Transatlantic Council Embraces Sustainability

In 2015, staff and volunteers from the Boy Scouts of America’s Transatlantic Council gathered to develop a five-year strategic plan dubbed 2020 Vision. Its goal was identify and address the unique challenges faced by the sprawling council, which serves military and expatriate families in Europe, the Middle East, and Africa. (In much the same way, the Far East Council supports Scouting in Asia.)

The group identified eight key challenges, including such perennial issues as membership and funding, But they eventually decided to focus on just four areas: programs and activities, communication, training, and sustainability. And they tagged sustainability as the foundational issue underlying the other three.

For Americans living stateside, that might seem surprising; after all, in much of the United States, sustainability can often feel more like a luxury than a necessity. But to Ellen Pabst von Ohain, who lives in Munich, Germany, and chaired the council’s strategic plan, sustainability is far more important. “Sustainable practices have proven to enhance brand and increase competitive advantage, reduce costs, increase overall energy and operational efficiency, improve financial and investment opportunity, increase member recruitment and engagement, improve community support, and deepen stakeholder commitment, to mention just a few advantages,” she says. “Plus, it is simply the moral and right thing to do.”

Sustainability also demonstrates cultural sensitivity, something that’s always important for Americans overseas. “Western Europe, a few Eastern European nations, and some developing nations in Africa and the Middle East are often ahead of the USA regarding the impact of human activity, the responsibility one undertakes when practicing those activities, and citizen involvement in sustainable issues,” von Ohain says. The European Union’s grade-school curriculum is beginning to incorporate sustainable practices and development, she points out, while international schools and European universities are making sustainability a standard first-semester course. Embracing sustainability positions Scouting as more of a leader—or at least less of a follower—than it might otherwise be.

Von Ohain emphasizes that sustainability must be integrated into everything her council does. “If we at the BSA are seriously going to wave the ‘green flag,’ sustainability shouldn’t be relegated to another ‘badge’ topic,” she says. “It has to be fully integrated—top down.” That means focusing on the Triple Bottom Line—people, prosperity, and planet—as well as the United Nations’ eight Millennium Development Goals: the elimination of hunger and poverty, universal primary education, gender equality, infant mortality, maternal health, elimination of disease, the establishment of global partnerships, and environmental sustainability.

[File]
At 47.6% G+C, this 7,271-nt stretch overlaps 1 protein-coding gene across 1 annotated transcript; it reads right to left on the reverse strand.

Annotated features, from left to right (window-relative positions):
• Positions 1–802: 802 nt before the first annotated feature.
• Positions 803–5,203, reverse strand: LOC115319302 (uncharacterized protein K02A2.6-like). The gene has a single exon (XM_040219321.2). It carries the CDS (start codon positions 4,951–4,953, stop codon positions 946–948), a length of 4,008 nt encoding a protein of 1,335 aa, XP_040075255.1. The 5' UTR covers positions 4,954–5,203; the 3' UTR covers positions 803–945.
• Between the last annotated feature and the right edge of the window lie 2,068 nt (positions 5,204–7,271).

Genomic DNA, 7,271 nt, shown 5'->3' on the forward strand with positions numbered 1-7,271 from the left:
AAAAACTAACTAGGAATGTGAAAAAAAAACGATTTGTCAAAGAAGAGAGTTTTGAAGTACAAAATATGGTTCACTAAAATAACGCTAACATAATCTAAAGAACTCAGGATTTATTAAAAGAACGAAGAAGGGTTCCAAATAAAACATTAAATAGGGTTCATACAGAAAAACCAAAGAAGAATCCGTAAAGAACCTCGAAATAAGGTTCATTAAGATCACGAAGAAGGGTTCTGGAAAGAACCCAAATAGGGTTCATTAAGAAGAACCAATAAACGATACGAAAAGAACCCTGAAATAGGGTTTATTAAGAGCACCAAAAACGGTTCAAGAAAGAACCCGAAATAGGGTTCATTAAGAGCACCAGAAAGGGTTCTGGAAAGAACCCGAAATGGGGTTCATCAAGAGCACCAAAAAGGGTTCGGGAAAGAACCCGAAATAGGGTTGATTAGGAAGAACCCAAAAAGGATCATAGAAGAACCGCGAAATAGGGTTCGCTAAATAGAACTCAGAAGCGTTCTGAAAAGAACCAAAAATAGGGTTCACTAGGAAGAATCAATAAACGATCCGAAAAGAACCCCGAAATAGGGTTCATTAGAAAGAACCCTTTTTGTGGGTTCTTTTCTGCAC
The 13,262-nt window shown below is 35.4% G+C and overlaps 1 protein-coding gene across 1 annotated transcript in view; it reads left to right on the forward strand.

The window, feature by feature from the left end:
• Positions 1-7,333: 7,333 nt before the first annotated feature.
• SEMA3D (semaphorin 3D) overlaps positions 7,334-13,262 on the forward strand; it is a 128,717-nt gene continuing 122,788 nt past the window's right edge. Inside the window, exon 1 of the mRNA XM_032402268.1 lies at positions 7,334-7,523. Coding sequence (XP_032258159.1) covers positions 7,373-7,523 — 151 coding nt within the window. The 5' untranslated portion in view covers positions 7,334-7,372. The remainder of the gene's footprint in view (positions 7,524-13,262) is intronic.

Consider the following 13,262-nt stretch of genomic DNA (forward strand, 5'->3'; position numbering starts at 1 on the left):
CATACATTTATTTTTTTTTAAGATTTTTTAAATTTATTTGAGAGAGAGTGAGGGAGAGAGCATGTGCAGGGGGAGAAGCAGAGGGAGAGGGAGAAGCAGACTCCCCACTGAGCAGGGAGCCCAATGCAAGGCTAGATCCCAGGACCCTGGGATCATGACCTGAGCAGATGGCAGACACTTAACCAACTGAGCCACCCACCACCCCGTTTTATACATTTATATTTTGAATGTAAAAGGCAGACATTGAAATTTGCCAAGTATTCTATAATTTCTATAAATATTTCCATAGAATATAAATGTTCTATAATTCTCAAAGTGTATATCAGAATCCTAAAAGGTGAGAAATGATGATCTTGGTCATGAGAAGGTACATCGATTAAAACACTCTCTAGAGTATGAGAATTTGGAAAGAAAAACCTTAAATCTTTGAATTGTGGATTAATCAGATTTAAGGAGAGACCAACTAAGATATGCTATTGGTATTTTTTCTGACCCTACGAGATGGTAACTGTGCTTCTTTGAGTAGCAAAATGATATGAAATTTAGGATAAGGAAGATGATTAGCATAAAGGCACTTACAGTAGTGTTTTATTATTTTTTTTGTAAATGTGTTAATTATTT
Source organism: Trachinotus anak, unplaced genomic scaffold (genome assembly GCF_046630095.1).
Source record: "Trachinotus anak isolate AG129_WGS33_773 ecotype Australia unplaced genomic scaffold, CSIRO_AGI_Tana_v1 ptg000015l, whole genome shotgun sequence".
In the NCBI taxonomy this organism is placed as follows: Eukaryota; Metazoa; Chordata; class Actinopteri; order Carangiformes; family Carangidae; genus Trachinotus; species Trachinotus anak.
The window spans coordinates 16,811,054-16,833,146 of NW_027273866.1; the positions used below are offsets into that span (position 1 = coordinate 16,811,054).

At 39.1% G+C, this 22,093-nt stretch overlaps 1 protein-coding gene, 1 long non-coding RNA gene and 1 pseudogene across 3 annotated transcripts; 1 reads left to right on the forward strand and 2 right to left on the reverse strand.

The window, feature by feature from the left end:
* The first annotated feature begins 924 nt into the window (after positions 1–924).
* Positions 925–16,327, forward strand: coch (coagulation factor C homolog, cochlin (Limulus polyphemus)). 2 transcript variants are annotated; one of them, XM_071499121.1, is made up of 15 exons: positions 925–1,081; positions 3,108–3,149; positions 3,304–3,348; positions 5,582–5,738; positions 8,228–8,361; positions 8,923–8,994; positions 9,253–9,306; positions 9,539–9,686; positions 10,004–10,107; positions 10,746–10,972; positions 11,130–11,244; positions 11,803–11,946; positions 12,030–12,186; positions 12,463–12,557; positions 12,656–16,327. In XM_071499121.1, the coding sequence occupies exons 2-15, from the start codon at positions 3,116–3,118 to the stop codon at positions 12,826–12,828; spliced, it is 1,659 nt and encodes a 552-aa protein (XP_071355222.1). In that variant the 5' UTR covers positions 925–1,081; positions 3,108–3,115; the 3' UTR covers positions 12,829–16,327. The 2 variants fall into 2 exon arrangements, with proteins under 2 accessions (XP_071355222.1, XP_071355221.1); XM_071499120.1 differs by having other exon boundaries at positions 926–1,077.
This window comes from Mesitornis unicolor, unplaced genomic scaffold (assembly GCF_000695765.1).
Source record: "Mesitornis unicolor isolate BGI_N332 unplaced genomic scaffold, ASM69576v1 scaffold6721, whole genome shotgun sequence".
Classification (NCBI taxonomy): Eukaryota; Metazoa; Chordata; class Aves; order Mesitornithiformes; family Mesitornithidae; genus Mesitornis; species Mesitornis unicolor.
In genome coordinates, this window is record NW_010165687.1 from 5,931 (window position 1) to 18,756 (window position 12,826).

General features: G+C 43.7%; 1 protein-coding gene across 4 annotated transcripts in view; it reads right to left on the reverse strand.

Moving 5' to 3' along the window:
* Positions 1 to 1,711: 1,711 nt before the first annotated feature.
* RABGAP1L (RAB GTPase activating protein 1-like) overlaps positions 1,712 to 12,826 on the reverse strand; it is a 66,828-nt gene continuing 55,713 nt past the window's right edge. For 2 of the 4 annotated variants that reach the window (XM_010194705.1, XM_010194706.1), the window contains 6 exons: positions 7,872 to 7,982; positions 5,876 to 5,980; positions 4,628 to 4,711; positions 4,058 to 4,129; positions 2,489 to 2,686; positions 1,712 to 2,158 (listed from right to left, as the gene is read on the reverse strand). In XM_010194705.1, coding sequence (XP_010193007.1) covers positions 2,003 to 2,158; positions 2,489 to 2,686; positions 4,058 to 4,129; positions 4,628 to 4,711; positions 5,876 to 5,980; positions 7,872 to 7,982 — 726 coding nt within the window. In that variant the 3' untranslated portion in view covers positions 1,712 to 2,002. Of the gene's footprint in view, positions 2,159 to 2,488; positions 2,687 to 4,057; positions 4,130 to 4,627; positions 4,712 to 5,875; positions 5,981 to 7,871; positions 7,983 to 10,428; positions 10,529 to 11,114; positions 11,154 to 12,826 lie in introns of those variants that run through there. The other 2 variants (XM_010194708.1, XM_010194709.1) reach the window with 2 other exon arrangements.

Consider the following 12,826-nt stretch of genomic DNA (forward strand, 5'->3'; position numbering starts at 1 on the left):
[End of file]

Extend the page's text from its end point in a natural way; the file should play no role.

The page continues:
Now that sustainability is firmly embedded in the council’s strategic plan, von Ohain is working to incorporate it into council operations. Among her tasks:

  • Educating everyone from Scouts to executive board members on the Triple Bottom Line
  • Collaborating with leaders in the U.S. military, the business community, and the sustainability movement
  • Determining which Triple Bottom Line practices the council can realistically implement
  • Measuring and reporting sustainability activities
  • Communicating with all stakeholders
  • Creating long-term orientation tools to reflect and address future challenges so that the council’s sustainability programs can be sustained

That’s a big task but one that aligns with the values and interests of today’s Scouts. “American youth are reaching out and connecting globally for all kinds of reasons. Many are already joining the powerful global sustainable movement. We at BSA have a most unique and excellent opportunity to lead in this quest, if we decide to,” she says.